SUN Hockey Pool

Bumbling 'n' stumbling

ROBERT TYCHKOWSKI, SUN MEDIA

, Last Updated: 8:55 AM ET

COLUMBUS -- You can't blame the Edmonton Oilers. After all, not a lot of NHL teams get the better of Steve Mason.

Of course, no other NHL team had ever even played Steve Mason before last night.

Actually, when you come to think about it, you probably can blame the Oilers for not getting it done against a slumping team and a wide-eyed goalie making his first-ever big league start.

"It was everything I thought it would be and more," grinned Mason, who outlasted Dwayne Roloson 5-4 in just his fourth start as a pro (the first three being in the AHL). "I made a few mistakes out there, but the guys bounced back for me."

He made a few mistakes? You should have seen the other guys bumble their way through this one. After coming back from a two-goal deficit to take a 4-2 lead in the third period, the Oilers coughed up three straight goals to lose it, the last coming at with 1:09 left in regulation, when Manny Malhotra batted in a Raffi Torres rebound.

"It's tough to feel like this because we had control of that game," said Sheldon Souray, who logged some 30 minutes after Ladislav Smid's concussion reduced Edmonton to five defencemen. "We didn't keep our composure and we were trying to do too much instead of keeping things simple. It cost us some big points tonight."

WALKED AWAY WITH ZILCH

They pretty much had their third road win in four games in the bank, and ended up walking away with nothing - not even a measly OTL point.

"It would have been a big win for us," sighed Souray. "Battling back from two goals down to take a two-goal lead early in the third ... we should have that game in hand, make it easy on ourselves.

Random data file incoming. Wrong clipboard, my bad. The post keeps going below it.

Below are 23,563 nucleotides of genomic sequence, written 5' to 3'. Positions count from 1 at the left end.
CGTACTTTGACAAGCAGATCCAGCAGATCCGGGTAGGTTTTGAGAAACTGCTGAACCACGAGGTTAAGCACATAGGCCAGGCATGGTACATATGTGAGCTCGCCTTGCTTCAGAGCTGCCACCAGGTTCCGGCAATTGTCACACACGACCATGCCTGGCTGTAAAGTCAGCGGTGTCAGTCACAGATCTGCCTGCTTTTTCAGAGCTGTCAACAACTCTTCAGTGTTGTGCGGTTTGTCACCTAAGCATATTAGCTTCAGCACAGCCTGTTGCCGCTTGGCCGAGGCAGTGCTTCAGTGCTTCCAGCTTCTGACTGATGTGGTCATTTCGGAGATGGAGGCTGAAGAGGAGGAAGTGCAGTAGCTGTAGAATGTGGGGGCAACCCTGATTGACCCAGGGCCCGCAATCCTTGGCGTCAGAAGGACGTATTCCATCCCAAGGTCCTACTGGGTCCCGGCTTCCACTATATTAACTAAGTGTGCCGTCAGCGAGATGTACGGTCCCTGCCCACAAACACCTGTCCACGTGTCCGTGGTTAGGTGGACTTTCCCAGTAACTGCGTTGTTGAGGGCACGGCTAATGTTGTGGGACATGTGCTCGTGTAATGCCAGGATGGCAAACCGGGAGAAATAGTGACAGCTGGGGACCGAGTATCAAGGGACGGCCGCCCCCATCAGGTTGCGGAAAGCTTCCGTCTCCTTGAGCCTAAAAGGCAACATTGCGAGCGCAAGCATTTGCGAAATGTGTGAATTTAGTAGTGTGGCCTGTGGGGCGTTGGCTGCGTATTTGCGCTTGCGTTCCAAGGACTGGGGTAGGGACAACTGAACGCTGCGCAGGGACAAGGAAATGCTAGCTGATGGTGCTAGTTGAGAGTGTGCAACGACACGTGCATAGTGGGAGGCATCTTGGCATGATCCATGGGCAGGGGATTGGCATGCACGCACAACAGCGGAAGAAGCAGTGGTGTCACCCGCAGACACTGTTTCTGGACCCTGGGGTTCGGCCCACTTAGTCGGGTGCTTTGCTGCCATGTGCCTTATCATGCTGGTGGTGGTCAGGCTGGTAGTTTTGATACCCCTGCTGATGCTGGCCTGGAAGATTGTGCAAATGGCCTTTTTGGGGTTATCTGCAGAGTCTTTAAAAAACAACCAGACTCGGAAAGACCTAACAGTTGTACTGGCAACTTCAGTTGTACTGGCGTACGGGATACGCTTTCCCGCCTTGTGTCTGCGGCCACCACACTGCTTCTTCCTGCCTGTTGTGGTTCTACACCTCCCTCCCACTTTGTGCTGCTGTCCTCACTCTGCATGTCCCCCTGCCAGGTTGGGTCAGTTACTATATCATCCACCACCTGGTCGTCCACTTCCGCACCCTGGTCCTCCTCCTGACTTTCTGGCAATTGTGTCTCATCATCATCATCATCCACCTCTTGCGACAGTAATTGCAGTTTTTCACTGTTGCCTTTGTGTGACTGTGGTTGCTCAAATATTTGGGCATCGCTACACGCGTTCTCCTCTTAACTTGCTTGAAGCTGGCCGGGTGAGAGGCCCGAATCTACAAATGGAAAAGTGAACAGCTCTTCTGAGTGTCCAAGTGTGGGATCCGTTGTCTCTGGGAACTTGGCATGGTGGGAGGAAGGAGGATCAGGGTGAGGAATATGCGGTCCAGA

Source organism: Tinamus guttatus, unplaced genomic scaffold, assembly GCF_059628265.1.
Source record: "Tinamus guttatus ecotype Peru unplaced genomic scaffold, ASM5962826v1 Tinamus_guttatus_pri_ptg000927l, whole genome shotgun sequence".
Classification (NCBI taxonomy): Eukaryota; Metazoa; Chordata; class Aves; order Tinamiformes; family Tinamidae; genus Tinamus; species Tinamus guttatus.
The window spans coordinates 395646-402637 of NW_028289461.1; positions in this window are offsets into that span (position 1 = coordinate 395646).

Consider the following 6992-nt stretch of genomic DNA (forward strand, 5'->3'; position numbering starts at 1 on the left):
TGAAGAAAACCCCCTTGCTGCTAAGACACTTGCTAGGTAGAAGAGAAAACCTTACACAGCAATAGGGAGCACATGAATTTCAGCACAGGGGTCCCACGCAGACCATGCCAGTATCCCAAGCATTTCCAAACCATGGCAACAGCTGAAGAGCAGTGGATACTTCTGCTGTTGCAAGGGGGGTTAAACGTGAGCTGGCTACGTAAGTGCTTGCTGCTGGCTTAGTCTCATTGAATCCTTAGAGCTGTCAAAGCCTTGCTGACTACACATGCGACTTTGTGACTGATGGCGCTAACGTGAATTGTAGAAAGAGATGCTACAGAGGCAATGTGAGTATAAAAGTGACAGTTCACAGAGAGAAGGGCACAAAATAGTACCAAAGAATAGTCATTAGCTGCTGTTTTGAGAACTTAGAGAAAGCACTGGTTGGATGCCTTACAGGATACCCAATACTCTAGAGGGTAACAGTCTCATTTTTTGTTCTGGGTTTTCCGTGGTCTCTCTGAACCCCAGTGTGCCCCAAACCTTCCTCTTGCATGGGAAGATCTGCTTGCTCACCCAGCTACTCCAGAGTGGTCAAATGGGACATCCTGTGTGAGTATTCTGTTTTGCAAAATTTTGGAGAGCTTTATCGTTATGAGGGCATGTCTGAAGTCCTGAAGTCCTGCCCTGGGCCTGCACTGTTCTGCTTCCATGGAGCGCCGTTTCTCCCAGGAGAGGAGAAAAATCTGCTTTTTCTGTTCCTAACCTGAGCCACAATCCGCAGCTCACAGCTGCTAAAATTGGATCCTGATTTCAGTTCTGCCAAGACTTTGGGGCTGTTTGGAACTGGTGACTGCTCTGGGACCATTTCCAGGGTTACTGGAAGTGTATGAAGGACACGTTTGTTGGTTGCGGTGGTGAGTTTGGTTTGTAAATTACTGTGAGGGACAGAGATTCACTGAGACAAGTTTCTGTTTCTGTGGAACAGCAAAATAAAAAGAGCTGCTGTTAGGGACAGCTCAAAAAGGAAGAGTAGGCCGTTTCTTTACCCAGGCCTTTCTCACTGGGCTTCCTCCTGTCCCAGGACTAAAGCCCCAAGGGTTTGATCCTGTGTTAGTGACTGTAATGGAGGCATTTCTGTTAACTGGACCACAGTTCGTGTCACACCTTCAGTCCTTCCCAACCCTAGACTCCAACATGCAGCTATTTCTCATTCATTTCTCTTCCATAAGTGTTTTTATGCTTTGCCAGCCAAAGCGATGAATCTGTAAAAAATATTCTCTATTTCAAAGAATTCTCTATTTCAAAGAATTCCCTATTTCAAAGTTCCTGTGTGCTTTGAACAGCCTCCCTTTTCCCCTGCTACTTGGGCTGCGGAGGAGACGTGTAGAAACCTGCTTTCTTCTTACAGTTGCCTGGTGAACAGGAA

"We lost our composure and it cost us two really big points tonight."

The loss dropped Edmonton to 6-5-1 on the season and 2-2 on the seven game trip heading into tonight's date in Pittsburgh.

"It was a sloppy game from the outset," said head coach Craig MacTavish, who tore some paint off the wall in the post-game dressing room. "It looked like we had it under control in the third period when it was 4-2, then it was just a speed track to our net.

"It's not just disappointing to lose a game where you're leading by two goals, but to do it in the fashion that we did. It's a painful lesson, a painful, painful lesson.

"There's a right way to play this game and a wrong way to play and we got on the wrong side of it early."

As expected, the Blue Jackets, who'd taken 85 shots in their previous two games and wanted to start strong for their rookie keeper, did. They went up 2-0 on a Kristian Huselius power play goal at 18:35 of the first period and a goal from Derick Brassard early in the second.

But Edmonton came back hard in the second period, first on a power play goal from Andrew Cogliano at 5:53 and then a shorthanded beauty from Ethan Moreau (after Fernando Pisani stripped Jakub Voracek on a great play behind the Columbus net) at 16:28.

SHORT-LIVED 4-2 LEAD

Ales Hemsky put Edmonton ahead, snapping a shot over Mason's shoulder 47 seconds into the third period and Kyle Brodziak scored his first of the season two minutes after that to give the Oil a 4-2 cushion.

It was Edmonton's to lose, and they lost it all right.

"It's frustrating. We were up by two goals," said Pisani. "We have to be able to close games out like that. All we have to do is get it in deep and make their defencemen go back and make plays. We didn't do that - we turned the puck over at the blueline and created a lot of transition offence and they're a team that's going to capitalize when you give them chances like that."

And they did. R.J. Umberger scored on a rebound at 3:50 and Fredrik Modin on a wild scramble at 4:46 and it was game on again.

"The thing I said at the end of the second period is let's just go out and have a good third period and not be sitting on a bunch of regret," said MacTavish. "And we're sitting on a mountain of regret right now."


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